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I don't get any information in my log file for openldap on my Centos 6 server. This is how i configured it. SELinux is disabled at the moment.

First created a folder where I'd like to store the log files.

mkdir /var/log/slapd
chmod 755 /var/log/slapd/
chown ldap:ldap /var/log/slapd/

Then did the configuration.

ldapsearch -D "cn=admin,cn=config" -w secret -b cn=config cn=config
dn: cn=config
changetype:modify
replace: olcLogFile
olcLogFile: /var/log/slapd/slapd.log
-
replace: olcLogLevel
olcLogLevel: conns filter config acl stats shell
EOF

Just to be safe I restarted the service

service openldap restart

It does create the file, but don't write anything into the file. Of course I did some searches and updates to the LDAP-server, so it gets connections and stuff to log.

$ ls -alh
total 12K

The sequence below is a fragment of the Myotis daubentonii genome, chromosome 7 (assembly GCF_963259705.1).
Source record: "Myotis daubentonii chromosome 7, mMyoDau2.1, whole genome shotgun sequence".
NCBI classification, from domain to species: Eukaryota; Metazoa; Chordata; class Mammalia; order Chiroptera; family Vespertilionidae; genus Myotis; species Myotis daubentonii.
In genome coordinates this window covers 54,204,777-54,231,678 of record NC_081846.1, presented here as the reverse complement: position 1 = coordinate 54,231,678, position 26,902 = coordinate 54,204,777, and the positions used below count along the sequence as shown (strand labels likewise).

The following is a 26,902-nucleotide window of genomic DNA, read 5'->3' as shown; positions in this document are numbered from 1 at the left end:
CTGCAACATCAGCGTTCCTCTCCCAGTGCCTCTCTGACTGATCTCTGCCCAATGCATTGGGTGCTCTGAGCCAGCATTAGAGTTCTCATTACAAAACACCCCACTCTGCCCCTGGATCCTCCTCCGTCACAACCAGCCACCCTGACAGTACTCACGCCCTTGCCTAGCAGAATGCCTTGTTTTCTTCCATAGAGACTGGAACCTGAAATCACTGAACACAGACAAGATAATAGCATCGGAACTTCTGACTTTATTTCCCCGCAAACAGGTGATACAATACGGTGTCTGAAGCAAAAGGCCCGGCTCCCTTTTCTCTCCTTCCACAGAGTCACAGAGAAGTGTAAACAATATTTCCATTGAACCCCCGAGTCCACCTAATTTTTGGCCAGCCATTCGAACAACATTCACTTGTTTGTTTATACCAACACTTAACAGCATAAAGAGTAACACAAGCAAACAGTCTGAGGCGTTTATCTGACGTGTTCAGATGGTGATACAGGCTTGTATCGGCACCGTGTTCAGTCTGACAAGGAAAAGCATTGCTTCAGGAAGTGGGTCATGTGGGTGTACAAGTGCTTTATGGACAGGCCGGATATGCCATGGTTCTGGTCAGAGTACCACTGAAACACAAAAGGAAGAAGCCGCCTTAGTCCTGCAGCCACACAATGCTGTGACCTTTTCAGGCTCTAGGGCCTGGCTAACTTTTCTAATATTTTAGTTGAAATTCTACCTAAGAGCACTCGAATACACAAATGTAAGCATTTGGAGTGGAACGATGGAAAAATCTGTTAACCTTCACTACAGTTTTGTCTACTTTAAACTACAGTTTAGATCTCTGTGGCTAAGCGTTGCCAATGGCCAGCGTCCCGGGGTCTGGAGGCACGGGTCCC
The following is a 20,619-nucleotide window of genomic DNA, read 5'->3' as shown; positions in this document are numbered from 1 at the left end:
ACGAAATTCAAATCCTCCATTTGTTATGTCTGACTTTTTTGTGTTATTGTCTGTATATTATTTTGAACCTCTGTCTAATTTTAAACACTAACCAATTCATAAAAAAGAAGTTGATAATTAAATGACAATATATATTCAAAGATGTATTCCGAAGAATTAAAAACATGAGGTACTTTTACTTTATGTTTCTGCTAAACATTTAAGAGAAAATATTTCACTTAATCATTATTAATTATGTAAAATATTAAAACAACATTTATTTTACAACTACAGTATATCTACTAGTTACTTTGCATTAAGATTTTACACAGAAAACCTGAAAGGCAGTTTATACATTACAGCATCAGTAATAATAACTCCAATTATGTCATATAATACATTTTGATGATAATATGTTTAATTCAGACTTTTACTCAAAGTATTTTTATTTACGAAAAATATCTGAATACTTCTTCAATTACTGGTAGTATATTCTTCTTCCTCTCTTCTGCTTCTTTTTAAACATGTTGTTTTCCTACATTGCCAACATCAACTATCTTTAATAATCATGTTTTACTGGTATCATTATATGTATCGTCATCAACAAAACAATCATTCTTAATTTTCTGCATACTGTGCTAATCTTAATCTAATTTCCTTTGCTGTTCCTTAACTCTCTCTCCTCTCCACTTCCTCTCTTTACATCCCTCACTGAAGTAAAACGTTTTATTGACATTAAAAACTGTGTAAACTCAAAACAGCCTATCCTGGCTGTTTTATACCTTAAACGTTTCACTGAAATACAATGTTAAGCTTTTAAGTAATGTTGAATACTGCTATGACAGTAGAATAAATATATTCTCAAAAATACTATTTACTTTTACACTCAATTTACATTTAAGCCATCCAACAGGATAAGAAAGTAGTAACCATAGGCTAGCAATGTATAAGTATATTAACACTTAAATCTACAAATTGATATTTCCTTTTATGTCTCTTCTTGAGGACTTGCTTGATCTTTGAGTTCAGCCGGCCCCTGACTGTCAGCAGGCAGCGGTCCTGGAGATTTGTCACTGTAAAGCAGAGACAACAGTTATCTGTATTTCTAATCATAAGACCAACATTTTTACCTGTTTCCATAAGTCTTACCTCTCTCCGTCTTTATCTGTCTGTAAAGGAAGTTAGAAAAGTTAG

drwxr-xr-x. 2 ldap ldap 4.0K Oct 25 14:27 .
drwxr-xr-x. 6 root root 4.0K Oct 25 14:10 ..    
-rw-r--r--. 1 ldap ldap    0 Oct 25 14:33 slapd.log

My LDAP-setup can be found here (now slightly modified on my own server)

How do I configure LDAP on Centos 6 for user authentication in the most secure and correct way?

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2 Answers

up vote 7 down vote accepted

I haven't tried olcLogFile but by default, OpenLDAP log all information to syslog's local4 facility.

Add the following line to /etc/syslog.conf:

local4.*                        /var/log/ldap.log

Restart the syslog service and check out this log.

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2  
Thanks. It worked like a charm. It was /etc/rsyslog.conf on my box. Same, same but different. –  Arlukin Oct 25 '11 at 23:31
    
Depend on which syslog daemon is in use. –  quanta Feb 23 '13 at 16:22
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olcLogFile is only used on Windows because it lacks syslog.

The way to do log on your system is which that @quanta answered.

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